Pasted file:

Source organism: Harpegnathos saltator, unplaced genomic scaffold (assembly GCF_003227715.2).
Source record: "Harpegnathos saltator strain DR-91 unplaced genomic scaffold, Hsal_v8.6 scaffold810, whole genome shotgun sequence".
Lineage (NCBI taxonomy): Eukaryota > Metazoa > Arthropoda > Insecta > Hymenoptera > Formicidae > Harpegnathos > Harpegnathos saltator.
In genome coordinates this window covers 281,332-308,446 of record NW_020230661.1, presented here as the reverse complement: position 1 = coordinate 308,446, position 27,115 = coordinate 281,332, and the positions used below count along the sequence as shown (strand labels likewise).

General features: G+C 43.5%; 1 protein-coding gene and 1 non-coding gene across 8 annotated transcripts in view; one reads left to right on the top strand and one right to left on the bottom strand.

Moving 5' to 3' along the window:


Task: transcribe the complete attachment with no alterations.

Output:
Source organism: Harpegnathos saltator, unplaced genomic scaffold (assembly GCF_003227715.2).
Source record: "Harpegnathos saltator strain DR-91 unplaced genomic scaffold, Hsal_v8.6 scaffold810, whole genome shotgun sequence".
Lineage (NCBI taxonomy): Eukaryota > Metazoa > Arthropoda > Insecta > Hymenoptera > Formicidae > Harpegnathos > Harpegnathos saltator.
In genome coordinates this window covers 281,332-308,446 of record NW_020230661.1, presented here as the reverse complement: position 1 = coordinate 308,446, position 27,115 = coordinate 281,332, and the positions used below count along the sequence as shown (strand labels likewise).

General features: G+C 43.5%; 1 protein-coding gene and 1 non-coding gene across 8 annotated transcripts in view; one reads left to right on the top strand and one right to left on the bottom strand.

Moving 5' to 3' along the window: